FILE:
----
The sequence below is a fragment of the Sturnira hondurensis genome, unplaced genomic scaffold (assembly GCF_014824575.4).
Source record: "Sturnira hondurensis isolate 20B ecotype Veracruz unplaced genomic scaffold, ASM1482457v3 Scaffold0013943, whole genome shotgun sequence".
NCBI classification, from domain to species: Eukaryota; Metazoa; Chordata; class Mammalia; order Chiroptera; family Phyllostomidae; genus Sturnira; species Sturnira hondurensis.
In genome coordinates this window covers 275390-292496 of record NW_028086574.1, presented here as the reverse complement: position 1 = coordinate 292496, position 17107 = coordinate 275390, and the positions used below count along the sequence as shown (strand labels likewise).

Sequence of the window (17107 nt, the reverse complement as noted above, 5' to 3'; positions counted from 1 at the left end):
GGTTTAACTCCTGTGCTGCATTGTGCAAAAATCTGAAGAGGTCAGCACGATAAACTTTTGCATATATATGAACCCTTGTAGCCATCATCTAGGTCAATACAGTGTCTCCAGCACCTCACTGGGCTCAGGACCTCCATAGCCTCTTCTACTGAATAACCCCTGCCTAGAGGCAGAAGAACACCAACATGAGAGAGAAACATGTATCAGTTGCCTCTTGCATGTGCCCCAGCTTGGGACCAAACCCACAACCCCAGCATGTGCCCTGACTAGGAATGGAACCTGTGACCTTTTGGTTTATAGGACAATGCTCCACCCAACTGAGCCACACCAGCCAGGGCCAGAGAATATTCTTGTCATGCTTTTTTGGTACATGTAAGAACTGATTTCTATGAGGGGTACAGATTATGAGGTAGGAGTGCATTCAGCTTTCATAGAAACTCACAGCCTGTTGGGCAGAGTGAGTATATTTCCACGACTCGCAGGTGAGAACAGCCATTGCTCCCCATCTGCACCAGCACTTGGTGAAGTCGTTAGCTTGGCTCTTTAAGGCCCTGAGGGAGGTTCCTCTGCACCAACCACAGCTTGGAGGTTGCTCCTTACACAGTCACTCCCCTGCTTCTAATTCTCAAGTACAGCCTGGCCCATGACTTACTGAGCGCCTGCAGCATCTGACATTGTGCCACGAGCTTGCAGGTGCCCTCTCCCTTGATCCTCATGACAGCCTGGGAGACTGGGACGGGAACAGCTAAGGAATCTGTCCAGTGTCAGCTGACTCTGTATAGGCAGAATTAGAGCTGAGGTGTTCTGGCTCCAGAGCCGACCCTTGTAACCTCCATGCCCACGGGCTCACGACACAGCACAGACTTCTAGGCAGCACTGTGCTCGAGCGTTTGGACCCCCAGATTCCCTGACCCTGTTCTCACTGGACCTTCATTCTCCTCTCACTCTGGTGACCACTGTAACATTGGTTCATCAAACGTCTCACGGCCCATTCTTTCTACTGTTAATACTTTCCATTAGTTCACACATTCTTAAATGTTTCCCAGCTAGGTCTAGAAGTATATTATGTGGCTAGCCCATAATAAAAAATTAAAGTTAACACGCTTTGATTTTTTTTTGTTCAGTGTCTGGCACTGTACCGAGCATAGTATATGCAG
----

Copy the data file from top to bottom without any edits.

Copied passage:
The sequence below is a fragment of the Sturnira hondurensis genome, unplaced genomic scaffold (assembly GCF_014824575.4).
Source record: "Sturnira hondurensis isolate 20B ecotype Veracruz unplaced genomic scaffold, ASM1482457v3 Scaffold0013943, whole genome shotgun sequence".
NCBI classification, from domain to species: Eukaryota; Metazoa; Chordata; class Mammalia; order Chiroptera; family Phyllostomidae; genus Sturnira; species Sturnira hondurensis.
In genome coordinates this window covers 275390-292496 of record NW_028086574.1, presented here as the reverse complement: position 1 = coordinate 292496, position 17107 = coordinate 275390, and the positions used below count along the sequence as shown (strand labels likewise).

Sequence of the window (17107 nt, the reverse complement as noted above, 5' to 3'; positions counted from 1 at the left end):
GGTTTAACTCCTGTGCTGCATTGTGCAAAAATCTGAAGAGGTCAGCACGATAAACTTTTGCATATATATGAACCCTTGTAGCCATCATCTAGGTCAATACAGTGTCTCCAGCACCTCACTGGGCTCAGGACCTCCATAGCCTCTTCTACTGAATAACCCCTGCCTAGAGGCAGAAGAACACCAACATGAGAGAGAAACATGTATCAGTTGCCTCTTGCATGTGCCCCAGCTTGGGACCAAACCCACAACCCCAGCATGTGCCCTGACTAGGAATGGAACCTGTGACCTTTTGGTTTATAGGACAATGCTCCACCCAACTGAGCCACACCAGCCAGGGCCAGAGAATATTCTTGTCATGCTTTTTTGGTACATGTAAGAACTGATTTCTATGAGGGGTACAGATTATGAGGTAGGAGTGCATTCAGCTTTCATAGAAACTCACAGCCTGTTGGGCAGAGTGAGTATATTTCCACGACTCGCAGGTGAGAACAGCCATTGCTCCCCATCTGCACCAGCACTTGGTGAAGTCGTTAGCTTGGCTCTTTAAGGCCCTGAGGGAGGTTCCTCTGCACCAACCACAGCTTGGAGGTTGCTCCTTACACAGTCACTCCCCTGCTTCTAATTCTCAAGTACAGCCTGGCCCATGACTTACTGAGCGCCTGCAGCATCTGACATTGTGCCACGAGCTTGCAGGTGCCCTCTCCCTTGATCCTCATGACAGCCTGGGAGACTGGGACGGGAACAGCTAAGGAATCTGTCCAGTGTCAGCTGACTCTGTATAGGCAGAATTAGAGCTGAGGTGTTCTGGCTCCAGAGCCGACCCTTGTAACCTCCATGCCCACGGGCTCACGACACAGCACAGACTTCTAGGCAGCACTGTGCTCGAGCGTTTGGACCCCCAGATTCCCTGACCCTGTTCTCACTGGACCTTCATTCTCCTCTCACTCTGGTGACCACTGTAACATTGGTTCATCAAACGTCTCACGGCCCATTCTTTCTACTGTTAATACTTTCCATTAGTTCACACATTCTTAAATGTTTCCCAGCTAGGTCTAGAAGTATATTATGTGGCTAGCCCATAATAAAAAATTAAAGTTAACACGCTTTGATTTTTTTTTGTTCAGTGTCTGGCACTGTACCGAGCATAGTATATGCAG